Value-driven approach sets priorities in cancer-care design

August 6, 2014
Kevin G. Reeves

When budget restrictions and providers’ competing priorities make it impossible to say yes to all of the design ideas gathered by an interior designer's research, a value tree map can be used to determine what are “must-have,” “nice-to-have,” and “can-you-imagine-if-we-had” amenities when creating a cancer-care environment, according to an article on the Healthcare Design website. 

Read the article.

 

 

See the latest posts on our homepage


Share

Topic Area: Interior Design


Recent Posts
Recent Posts

White substance sparks hazmat incident at Idaho hospital


A patient entered Eastern Idaho Regional Medical Center ER carrying a container of an unknown white substance

1/23/2020

Minnesota law to allow surveillance cameras in senior homes


Nursing homes and assisted-living facilities across the state are required to inform residents of their right to use the cameras

1/23/2020

Reduced capacity at Atlanta hospital affects region


For more than a month, Grady Memorial Hospital emergency rooms has been operating at a reduced capacity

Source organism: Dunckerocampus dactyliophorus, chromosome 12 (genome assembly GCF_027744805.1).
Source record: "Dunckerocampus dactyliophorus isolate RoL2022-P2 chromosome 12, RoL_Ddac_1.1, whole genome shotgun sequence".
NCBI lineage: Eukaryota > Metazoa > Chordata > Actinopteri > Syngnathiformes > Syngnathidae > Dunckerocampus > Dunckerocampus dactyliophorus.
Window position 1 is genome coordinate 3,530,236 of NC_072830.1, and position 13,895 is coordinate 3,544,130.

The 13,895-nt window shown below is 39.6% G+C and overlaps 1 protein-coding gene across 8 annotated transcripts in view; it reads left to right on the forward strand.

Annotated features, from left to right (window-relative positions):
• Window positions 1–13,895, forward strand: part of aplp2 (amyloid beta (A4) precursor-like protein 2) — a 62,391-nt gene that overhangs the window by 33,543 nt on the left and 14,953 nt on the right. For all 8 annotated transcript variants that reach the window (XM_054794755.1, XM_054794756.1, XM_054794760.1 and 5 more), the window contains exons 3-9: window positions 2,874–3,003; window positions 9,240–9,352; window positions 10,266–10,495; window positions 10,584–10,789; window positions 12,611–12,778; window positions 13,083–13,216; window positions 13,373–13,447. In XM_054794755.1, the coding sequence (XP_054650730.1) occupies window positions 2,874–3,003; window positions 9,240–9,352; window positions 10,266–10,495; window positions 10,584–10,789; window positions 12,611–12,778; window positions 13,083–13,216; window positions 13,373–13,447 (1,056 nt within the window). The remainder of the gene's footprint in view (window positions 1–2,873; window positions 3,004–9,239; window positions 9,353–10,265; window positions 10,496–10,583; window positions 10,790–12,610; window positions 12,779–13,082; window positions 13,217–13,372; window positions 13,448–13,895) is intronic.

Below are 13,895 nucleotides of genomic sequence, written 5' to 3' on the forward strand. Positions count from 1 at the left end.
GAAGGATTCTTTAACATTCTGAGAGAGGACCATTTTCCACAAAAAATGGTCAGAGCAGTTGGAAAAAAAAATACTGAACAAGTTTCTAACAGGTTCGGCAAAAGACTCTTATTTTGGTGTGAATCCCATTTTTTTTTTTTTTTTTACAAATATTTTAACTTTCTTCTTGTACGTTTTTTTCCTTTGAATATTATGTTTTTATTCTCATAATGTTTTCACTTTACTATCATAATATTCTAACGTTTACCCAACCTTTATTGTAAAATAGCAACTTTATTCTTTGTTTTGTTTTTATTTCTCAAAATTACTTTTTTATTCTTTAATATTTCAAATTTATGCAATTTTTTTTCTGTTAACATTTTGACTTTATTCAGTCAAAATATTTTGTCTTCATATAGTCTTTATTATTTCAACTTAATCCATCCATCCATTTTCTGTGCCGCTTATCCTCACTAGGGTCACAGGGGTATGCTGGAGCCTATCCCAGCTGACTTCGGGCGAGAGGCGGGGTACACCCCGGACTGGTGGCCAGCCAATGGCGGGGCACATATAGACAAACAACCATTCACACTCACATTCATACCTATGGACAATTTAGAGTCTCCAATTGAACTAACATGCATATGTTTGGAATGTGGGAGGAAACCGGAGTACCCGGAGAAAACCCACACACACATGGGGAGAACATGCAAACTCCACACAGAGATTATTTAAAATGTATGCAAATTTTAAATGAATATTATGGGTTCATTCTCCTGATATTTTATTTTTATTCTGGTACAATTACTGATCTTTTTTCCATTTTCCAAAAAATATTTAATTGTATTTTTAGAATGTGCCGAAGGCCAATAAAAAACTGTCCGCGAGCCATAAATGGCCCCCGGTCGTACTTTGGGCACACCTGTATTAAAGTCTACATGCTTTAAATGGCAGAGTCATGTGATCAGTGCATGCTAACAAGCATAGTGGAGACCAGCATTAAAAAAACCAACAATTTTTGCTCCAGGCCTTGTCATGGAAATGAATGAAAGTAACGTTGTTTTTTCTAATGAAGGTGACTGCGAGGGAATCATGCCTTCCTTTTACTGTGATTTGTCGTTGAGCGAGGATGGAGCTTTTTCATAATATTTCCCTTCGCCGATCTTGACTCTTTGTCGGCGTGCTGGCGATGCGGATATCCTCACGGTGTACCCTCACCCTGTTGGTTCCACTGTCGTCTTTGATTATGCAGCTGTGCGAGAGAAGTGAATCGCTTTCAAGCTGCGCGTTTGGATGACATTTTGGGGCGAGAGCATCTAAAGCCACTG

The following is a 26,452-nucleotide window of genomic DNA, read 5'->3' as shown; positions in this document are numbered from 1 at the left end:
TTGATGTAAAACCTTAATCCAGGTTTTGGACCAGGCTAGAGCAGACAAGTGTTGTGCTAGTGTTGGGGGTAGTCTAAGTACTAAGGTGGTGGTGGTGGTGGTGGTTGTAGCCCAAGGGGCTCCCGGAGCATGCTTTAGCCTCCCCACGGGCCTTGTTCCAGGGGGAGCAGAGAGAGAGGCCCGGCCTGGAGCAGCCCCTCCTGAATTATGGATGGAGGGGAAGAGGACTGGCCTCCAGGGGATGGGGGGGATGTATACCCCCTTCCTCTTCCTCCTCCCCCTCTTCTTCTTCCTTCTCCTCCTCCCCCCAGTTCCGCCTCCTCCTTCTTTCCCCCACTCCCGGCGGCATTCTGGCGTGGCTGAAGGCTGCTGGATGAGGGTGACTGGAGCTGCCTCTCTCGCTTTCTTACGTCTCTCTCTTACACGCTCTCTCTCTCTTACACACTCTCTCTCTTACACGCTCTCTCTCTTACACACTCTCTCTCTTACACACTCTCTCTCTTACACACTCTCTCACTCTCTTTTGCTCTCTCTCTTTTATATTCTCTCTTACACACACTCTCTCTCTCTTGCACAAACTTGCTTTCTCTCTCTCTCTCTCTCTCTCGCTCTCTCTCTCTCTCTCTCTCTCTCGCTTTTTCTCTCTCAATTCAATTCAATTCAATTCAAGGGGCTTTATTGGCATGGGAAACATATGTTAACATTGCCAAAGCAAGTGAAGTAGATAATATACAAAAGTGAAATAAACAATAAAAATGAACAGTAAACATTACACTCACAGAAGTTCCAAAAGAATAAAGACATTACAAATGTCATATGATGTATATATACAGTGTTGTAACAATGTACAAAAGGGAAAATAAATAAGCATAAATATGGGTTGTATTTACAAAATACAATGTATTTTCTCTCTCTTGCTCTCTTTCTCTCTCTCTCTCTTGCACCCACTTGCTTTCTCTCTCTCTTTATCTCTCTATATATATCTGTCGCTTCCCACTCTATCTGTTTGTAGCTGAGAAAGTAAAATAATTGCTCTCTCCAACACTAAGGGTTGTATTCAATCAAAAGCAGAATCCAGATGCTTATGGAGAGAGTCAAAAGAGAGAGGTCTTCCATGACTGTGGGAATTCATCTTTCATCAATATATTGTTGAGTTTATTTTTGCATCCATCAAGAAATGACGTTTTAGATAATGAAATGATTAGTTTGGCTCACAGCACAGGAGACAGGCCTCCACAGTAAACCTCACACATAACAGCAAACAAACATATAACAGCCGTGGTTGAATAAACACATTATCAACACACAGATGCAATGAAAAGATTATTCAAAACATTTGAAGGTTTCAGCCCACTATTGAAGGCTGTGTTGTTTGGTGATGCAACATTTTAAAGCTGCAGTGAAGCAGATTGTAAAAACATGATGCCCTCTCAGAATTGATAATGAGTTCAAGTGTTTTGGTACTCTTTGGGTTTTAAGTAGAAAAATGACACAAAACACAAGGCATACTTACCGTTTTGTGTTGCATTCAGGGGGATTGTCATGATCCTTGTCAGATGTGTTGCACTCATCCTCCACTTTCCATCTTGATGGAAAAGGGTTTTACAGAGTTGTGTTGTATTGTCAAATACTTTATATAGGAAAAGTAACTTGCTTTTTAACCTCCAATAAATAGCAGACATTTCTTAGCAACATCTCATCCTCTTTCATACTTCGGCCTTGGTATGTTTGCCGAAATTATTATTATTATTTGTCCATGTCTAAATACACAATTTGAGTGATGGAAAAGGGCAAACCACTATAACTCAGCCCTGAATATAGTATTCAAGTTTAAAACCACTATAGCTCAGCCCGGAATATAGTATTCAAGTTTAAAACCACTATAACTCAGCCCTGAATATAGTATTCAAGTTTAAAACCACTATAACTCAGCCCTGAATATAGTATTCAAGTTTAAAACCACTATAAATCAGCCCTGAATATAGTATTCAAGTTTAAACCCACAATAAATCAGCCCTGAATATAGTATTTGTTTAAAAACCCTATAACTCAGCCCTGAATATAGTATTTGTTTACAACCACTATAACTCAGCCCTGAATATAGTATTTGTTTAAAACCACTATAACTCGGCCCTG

1/23/2020

Blog

Preventative lease portfolio audits are worth a pound of cure


The potential for fines for non-compliant use of space arrangements, can range in the millions and warrants a critical review of real estate portfolios

1/23/2020

Cleveland Clinic manages its medical waste with color coding


Cleveland Clinic’s Office for a Healthy Environment focuses on sustainability across the organization, including the responsible management of medical waste

1/23/2020





Post Comment




FREE
NEWSLETTER

News & Updates • Webcast Alerts • Building Technologies

All fields are required.

This site is protected by reCAPTCHA and the Google Privacy Policy and Terms of Service apply.